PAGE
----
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5 Alternative Sex Songs

14 Feb 2012

written by NSR


It’s not just Rappers and slowjammin RnBsters. Rock kids have sex, too. Less, admittedly, but it still counts.

This is totally a real album.Songs About Fucking may have been a high-point for album titles in the 1980s, but reviews of Steve Albini’s Big Black album title should have read: “Woefully inaccurate”. Big Black’s seminal (it really was) work dwelt a lot on alienation and death, too. Because that’s what Alternative kids do. Fun people listen to RnB, Hip Hop, popular Dance and whatever bilge is on the radio. People who buy The Swans are, by definition, not looking for a good time.

But there have been moments. Beautiful, brief moments when the self-harming slitterati and those too cool to lower themselves to the mundane plain of physical love admitted that sex was more than a precursor to betrayal, self-loathing and more songwriting.

This list could just as easily have been called Sex Songs Not On Rap or RnB Albums, but we figured our acronym was more appropriate. Many of the tracks featured here are NSFW, and fit into the categories of: mad, bad and dangerous to play to your wife on Date Night.

#1: Lovers Day – TV on the Radio (2008)

If ever there was one song that justified an entire list by its beauty, then that song is Kids in America  on a list of inappropriate songs to play at the Jackson funeral, but Lovers Day by TV on the Radio comes in a close second on the NSR ASS list.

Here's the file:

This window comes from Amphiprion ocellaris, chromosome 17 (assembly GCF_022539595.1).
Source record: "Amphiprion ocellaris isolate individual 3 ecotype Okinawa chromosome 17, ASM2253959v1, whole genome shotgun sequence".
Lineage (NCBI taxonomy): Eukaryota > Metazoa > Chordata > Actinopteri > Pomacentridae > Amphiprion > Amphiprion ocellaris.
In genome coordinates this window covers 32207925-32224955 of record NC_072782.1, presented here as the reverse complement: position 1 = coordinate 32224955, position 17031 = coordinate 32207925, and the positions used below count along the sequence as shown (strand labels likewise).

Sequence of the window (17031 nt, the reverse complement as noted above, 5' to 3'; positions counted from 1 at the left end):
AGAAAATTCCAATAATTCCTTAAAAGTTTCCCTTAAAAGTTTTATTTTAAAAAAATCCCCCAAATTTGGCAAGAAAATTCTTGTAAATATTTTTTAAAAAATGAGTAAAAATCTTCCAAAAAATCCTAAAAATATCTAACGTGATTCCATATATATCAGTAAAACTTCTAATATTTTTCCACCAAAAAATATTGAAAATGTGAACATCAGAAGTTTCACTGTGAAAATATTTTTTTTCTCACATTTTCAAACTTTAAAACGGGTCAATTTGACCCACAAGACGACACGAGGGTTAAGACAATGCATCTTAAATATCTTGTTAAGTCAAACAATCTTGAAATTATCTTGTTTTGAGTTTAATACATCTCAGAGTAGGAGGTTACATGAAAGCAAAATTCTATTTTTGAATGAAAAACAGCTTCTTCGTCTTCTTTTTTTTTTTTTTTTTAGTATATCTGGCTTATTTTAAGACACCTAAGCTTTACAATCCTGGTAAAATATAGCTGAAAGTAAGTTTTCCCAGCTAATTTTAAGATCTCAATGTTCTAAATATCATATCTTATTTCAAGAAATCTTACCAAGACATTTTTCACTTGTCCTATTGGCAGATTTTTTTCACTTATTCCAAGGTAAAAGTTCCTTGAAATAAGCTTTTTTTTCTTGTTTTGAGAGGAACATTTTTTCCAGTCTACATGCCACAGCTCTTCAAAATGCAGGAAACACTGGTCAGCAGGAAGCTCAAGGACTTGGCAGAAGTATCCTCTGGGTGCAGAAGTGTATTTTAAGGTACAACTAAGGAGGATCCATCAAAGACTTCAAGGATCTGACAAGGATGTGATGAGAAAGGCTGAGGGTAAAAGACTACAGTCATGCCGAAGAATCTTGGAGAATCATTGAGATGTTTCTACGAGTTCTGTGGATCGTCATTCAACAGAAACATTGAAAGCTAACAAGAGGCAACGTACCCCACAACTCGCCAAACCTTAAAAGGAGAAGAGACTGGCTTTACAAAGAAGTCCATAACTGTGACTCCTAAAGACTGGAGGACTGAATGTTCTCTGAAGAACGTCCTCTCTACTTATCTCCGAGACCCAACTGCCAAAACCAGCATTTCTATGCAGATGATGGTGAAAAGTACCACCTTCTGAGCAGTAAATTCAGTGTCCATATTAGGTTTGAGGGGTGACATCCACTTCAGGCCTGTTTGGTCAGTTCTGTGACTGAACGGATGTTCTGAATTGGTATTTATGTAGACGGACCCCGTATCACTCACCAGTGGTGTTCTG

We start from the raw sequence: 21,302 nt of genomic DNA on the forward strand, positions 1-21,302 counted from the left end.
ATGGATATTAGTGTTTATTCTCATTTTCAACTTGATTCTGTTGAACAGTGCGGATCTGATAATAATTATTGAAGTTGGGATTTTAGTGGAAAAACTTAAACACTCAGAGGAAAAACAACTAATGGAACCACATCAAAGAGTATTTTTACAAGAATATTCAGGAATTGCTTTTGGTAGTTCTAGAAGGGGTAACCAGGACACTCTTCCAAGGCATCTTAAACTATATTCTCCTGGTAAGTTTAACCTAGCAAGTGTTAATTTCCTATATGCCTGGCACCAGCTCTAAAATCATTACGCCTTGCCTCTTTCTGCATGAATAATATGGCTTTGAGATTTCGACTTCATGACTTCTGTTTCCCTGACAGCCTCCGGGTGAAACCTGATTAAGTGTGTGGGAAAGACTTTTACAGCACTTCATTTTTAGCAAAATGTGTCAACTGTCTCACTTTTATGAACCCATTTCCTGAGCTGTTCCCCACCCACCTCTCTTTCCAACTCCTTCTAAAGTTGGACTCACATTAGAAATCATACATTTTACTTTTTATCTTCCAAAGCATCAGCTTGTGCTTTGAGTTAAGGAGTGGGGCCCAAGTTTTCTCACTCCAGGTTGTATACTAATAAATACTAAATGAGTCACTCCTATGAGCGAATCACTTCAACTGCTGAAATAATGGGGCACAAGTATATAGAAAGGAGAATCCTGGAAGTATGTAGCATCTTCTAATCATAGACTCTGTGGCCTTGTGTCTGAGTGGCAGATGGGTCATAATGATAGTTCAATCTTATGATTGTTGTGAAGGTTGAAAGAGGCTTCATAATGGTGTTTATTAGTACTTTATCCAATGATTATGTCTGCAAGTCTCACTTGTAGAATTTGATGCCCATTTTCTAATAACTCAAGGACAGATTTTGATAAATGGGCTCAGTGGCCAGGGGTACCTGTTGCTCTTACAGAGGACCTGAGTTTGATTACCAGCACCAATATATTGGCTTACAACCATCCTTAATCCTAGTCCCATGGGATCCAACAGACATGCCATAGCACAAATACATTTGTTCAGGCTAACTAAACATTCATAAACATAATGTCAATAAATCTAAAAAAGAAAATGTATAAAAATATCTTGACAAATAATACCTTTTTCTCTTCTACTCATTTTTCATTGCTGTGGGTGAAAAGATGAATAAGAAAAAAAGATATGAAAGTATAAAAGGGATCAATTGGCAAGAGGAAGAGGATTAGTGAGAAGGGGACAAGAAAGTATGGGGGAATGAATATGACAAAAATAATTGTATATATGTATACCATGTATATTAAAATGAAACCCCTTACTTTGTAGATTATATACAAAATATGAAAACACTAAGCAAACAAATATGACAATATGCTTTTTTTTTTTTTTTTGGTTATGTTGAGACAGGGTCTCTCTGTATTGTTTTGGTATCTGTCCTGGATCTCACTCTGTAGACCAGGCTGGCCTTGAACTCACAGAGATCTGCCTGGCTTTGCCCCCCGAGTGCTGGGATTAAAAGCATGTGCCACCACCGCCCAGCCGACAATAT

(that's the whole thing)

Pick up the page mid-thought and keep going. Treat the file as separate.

It opens with the line: “Oh but the longing is terrible / a wanton heart under attack,” and frankly that should be enough. But these crazy geniuses rhyme that line with: “I’m gonna break your back,” a phrase that is almost as certainly meant in a nice way as it is swoon-inducing.

Catchy as a velcro tag on a knitted jumper and not particularly angsty, it would be fair to ask what makes this Alternative at all. But, then, Beyonce’s probably not going to be singing “I hunger for you like a cannibal / not gonna let you run,” and following it up with a promise to “make you cum.” It’s also hard to imagine the JackBlackian brilliance of “Swear to God, it will get so hot it will melt our faces off,” outside of an Andrew WK gig, but the song is so tender, so joyful, so beautiful, it should be taught in awkward high school sex-ed classes as a pointer to what sex can be like when you’re not standing against a bike shed or sitting next to me in the cinema, elbowing my popcorn out of my hands. If you know what I mean.